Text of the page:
Osteoarthritis of the proximal interphalangeal joint (PIPJ) is a common cause of chronic lameness in the horse that requires surgical arthrodesis when medical management is no longer able to alleviate pain. Surgical principles for successful PIPJ arthrodesis include articular cartilage debridement and rigid fixation. To completely debride articular cartilage, the collateral ligaments and extensor tendon are transected, disarticulating the joint. The purpose of this study was to demonstrate that in chronically lame horses with periarticular new-bone formation and osteoarthritis, successful arthrodesis occurs without joint disarticulation and complete articular cartilage debridement. We hypothesised that complete articular debridement is not necessary, thus allowing for a less invasive surgical approach that decreases surgical time and hospitalisation with comparable success rates to previous reports. Medical records from 2000–2007 were reviewed for PIPJ disease. Information regarding lameness, surgical time and hospitalisation were retrieved from 11 horses (12 limbs). Follow-up information was obtained via a telephone interview and a re-evaluation. Average hospital and surgery times were shorter than previous reports at 19 days and 111 minutes respectively. Lameness decreased at least one grade in 92% of limbs. 73% of owners would elect to operate again. The data suggests that successful arthrodesis occurs without joint disarticulation and complete articular cartilage debridement.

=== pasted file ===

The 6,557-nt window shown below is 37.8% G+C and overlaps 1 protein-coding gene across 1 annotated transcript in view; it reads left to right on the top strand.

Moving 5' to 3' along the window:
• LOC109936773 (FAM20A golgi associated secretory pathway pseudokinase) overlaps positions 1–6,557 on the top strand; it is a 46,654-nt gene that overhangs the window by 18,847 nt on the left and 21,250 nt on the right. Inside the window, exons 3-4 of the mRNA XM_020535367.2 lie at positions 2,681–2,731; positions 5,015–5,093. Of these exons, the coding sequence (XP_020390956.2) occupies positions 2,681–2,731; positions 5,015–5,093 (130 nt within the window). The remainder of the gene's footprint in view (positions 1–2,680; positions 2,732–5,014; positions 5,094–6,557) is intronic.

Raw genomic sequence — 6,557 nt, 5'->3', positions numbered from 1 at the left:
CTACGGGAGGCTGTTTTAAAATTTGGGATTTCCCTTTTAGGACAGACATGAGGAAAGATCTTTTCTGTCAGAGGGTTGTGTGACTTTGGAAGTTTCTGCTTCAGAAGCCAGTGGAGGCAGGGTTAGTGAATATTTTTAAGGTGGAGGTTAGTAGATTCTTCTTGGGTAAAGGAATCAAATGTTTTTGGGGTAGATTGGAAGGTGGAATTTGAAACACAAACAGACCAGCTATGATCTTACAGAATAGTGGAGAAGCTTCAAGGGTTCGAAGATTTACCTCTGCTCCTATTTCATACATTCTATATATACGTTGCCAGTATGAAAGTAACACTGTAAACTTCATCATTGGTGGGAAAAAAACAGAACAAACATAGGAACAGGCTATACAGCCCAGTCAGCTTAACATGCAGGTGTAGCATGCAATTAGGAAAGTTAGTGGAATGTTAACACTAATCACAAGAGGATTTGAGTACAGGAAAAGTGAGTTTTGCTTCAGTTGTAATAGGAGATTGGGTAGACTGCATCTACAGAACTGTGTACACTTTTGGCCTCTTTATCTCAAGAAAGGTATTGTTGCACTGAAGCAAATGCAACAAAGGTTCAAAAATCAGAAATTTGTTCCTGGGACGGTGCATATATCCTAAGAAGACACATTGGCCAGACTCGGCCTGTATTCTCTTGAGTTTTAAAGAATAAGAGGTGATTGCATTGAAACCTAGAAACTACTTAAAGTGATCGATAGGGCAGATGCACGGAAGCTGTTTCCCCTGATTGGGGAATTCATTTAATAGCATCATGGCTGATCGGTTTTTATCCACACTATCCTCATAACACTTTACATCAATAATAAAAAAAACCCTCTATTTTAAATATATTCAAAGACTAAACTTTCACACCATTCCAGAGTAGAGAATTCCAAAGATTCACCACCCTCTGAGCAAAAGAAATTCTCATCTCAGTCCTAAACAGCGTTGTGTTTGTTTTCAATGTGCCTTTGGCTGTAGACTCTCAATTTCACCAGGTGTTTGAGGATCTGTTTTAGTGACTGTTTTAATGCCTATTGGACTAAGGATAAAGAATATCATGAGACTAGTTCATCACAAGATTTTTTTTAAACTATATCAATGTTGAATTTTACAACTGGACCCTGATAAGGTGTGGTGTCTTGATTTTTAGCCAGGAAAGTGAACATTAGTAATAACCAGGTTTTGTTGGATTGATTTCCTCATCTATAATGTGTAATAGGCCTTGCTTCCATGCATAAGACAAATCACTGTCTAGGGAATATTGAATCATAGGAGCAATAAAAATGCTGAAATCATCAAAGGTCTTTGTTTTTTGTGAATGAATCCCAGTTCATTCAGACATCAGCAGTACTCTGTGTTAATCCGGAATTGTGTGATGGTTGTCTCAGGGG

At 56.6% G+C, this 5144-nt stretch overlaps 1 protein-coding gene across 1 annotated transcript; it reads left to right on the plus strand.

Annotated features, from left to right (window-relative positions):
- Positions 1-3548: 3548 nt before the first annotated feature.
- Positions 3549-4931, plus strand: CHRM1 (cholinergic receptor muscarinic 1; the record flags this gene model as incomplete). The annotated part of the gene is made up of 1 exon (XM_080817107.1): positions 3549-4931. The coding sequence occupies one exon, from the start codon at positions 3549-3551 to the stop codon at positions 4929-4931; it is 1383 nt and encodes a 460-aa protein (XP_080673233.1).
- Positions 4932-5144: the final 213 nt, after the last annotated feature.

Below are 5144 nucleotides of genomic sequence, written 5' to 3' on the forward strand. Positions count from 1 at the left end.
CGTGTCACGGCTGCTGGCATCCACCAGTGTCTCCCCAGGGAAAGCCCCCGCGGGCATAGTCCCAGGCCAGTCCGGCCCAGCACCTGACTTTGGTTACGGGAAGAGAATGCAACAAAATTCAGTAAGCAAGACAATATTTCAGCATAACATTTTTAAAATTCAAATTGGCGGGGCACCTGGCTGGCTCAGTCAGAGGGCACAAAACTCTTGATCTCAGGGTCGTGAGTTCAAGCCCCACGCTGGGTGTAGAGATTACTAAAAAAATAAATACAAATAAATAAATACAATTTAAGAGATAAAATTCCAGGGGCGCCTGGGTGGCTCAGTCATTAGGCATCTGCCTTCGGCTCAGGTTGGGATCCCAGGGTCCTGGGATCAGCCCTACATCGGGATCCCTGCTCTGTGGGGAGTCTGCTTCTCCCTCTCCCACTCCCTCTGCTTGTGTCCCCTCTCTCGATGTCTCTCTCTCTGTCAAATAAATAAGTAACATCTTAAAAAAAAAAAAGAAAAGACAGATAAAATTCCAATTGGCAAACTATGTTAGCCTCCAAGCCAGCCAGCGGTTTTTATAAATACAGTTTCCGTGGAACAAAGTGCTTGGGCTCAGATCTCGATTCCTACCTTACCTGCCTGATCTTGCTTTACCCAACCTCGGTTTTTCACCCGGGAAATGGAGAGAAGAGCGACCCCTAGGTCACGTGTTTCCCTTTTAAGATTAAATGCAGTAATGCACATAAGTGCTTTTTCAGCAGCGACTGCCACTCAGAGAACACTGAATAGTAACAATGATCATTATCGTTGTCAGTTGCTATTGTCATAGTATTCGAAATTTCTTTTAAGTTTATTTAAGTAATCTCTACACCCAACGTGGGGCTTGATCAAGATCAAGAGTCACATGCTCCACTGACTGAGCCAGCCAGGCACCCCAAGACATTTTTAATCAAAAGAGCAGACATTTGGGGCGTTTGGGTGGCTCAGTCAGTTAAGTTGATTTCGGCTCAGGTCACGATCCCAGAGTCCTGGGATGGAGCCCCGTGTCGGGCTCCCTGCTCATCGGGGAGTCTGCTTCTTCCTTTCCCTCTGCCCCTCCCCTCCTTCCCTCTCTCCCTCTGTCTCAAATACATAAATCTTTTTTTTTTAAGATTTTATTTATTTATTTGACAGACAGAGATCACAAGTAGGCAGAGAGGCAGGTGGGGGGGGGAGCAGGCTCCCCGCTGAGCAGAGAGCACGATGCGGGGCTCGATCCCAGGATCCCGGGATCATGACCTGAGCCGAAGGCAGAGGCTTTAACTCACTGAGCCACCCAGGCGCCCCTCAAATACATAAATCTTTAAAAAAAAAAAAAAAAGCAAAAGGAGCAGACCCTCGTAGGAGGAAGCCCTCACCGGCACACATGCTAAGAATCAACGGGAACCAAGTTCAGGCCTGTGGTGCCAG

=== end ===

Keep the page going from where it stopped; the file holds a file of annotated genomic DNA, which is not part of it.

Veterinary and Comparative Orthopaedics and Traumatology